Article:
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War of the wounds by Judith Stadtman Tucker

page two

Feminism is not the problem

Part of the problem may be that while progressive feminists emphasize that father's equal involvement in family life and child rearing is essential to the advancement of women (you'll find this viewpoint reflected regularly in the pages of the MMO, for example), there are clearly a number of predictable situations where the legal standard of equal-access parenting would be bad news for mothers and children. When a parent is mentally ill or has a history of spousal abuse, child maltreatment, or a past or present substance addiction -- or has been convicted of certain criminal offenses -- courts generally assign sole custody to the more "fit" parent (although a recent National Institute of Justice study based on custody mediation cases in California found that battered mothers who reported domestic violence to the court were less likely to be awarded primary custody than those who were abused but did not report it).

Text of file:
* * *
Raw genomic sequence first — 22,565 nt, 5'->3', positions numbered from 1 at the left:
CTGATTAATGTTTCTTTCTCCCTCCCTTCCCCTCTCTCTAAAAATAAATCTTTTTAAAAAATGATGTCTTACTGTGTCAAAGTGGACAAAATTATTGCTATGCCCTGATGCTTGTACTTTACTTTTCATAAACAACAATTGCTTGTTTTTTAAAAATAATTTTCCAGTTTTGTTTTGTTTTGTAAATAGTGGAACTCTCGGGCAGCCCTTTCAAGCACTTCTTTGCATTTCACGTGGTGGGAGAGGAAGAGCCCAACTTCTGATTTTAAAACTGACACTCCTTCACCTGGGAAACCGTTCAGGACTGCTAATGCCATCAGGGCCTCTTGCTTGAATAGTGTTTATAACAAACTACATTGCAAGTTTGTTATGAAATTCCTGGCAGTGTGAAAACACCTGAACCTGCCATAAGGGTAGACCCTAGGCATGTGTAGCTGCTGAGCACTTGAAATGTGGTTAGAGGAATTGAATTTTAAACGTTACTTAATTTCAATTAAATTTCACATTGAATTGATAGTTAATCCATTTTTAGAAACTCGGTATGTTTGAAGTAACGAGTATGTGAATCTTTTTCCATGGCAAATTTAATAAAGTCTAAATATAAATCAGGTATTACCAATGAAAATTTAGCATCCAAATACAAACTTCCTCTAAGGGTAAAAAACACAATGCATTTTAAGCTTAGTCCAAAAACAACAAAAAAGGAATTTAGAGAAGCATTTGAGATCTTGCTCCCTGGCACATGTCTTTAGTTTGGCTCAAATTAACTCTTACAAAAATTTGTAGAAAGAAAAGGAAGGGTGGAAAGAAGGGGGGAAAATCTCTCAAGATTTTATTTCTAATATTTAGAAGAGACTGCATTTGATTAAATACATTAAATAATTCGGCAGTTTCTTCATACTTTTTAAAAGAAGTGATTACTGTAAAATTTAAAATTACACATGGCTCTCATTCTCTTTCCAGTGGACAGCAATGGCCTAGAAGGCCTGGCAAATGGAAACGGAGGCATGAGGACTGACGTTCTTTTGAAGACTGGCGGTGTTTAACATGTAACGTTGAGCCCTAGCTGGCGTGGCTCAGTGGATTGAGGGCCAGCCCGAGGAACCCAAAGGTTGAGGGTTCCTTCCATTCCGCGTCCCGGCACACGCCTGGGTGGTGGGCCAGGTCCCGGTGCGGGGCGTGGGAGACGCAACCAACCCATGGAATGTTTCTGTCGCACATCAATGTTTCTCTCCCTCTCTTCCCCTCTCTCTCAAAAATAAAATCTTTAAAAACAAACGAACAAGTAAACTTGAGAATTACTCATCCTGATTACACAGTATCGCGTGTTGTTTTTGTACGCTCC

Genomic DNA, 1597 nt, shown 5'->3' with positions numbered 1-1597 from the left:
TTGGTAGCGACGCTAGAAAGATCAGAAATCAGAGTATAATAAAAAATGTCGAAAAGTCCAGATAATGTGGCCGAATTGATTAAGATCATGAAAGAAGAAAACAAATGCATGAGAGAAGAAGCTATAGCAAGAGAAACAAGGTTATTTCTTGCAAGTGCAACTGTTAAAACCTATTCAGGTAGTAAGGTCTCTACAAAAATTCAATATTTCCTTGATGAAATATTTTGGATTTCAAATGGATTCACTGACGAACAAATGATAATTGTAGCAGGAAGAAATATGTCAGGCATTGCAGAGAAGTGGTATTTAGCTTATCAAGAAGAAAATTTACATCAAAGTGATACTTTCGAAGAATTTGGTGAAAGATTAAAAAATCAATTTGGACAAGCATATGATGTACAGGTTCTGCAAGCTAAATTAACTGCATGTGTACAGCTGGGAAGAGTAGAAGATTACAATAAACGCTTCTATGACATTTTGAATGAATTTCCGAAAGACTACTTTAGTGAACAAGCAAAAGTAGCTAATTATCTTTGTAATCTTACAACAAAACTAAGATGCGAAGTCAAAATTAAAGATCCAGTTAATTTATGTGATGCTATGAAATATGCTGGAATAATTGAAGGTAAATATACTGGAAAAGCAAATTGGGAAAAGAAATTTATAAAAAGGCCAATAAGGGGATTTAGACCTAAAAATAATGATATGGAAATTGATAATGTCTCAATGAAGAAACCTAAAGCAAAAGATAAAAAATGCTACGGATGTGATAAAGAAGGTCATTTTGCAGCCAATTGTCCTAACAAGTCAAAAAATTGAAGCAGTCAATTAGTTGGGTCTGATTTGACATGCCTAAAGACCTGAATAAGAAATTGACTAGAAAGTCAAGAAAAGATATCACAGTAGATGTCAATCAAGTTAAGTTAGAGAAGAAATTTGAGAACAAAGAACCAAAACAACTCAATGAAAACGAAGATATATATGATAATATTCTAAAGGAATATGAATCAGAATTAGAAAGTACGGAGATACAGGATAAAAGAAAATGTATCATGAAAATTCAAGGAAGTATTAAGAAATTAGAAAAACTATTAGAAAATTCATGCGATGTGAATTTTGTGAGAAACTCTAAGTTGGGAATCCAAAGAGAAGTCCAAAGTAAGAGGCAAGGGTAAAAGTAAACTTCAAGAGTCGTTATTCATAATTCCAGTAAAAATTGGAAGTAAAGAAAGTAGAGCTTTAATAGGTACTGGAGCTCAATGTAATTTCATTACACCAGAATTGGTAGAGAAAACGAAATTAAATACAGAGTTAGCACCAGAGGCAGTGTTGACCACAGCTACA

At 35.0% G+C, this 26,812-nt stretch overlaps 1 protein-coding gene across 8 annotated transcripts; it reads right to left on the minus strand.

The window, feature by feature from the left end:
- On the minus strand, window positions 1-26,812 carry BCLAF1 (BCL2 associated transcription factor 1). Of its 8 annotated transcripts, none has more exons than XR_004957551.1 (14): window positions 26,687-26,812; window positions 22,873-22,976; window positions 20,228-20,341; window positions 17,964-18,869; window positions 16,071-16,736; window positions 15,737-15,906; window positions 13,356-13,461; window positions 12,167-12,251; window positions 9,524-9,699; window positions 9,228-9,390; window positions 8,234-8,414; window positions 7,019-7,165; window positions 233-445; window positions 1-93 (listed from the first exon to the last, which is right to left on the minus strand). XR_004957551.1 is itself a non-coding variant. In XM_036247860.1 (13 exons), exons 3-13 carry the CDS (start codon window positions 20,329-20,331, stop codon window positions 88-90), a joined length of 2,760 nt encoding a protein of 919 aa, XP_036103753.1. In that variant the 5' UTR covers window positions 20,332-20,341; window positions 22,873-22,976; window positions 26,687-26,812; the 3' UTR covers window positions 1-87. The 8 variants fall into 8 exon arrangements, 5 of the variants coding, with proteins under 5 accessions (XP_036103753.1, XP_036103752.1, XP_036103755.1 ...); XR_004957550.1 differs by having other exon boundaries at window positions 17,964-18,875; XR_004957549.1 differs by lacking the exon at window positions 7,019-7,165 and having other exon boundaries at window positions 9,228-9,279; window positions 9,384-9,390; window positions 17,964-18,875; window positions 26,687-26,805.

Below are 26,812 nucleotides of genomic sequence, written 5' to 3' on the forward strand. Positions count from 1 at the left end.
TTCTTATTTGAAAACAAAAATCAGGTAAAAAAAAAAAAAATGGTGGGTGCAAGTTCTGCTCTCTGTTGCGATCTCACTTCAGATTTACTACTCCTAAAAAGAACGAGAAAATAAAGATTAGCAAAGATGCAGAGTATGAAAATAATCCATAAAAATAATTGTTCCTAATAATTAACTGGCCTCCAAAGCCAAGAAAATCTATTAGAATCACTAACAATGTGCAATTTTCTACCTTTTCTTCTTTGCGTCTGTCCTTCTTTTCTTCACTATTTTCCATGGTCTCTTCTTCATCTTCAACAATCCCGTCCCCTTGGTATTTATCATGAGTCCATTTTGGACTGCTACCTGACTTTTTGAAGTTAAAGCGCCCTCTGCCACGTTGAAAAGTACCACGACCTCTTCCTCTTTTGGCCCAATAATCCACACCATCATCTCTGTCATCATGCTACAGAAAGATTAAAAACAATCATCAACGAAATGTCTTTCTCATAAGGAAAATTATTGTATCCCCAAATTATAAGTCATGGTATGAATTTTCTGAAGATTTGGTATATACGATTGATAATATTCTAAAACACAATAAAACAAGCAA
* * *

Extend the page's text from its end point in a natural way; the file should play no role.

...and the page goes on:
Even those lobbying for a return of 1950s-style patriarchal families admit the prevalence of intimate partner violence against women is a significant drawback. As Tom Sylvester writes in a 2003 commentary for the Institute for American Values, "a root cause of domestic violence is a distorted sense of masculinity as male tyranny. Whether driven by jealousy, anger, or insecurity, some of the most serious cases of domestic violence are committed by men who try to control 'their women,' both emotionally and physically." Research also suggests that men who abuse their wives are considerably more likely than other fathers to abuse their children. Obviously, not every aggrieved father who signs onto the father's rights movement is an outright batterer or child abuser. But the core debate about fathers' right to equal custody is not simply about protecting women and children from domestic violence, or the difference between "good" dads and "bad" dads, or even the contradictions of liberal feminism. It's about preserving male privilege in and outside of marriage, and whose needs and emotional well-being take precedence when parents in disrupted families just can't get along.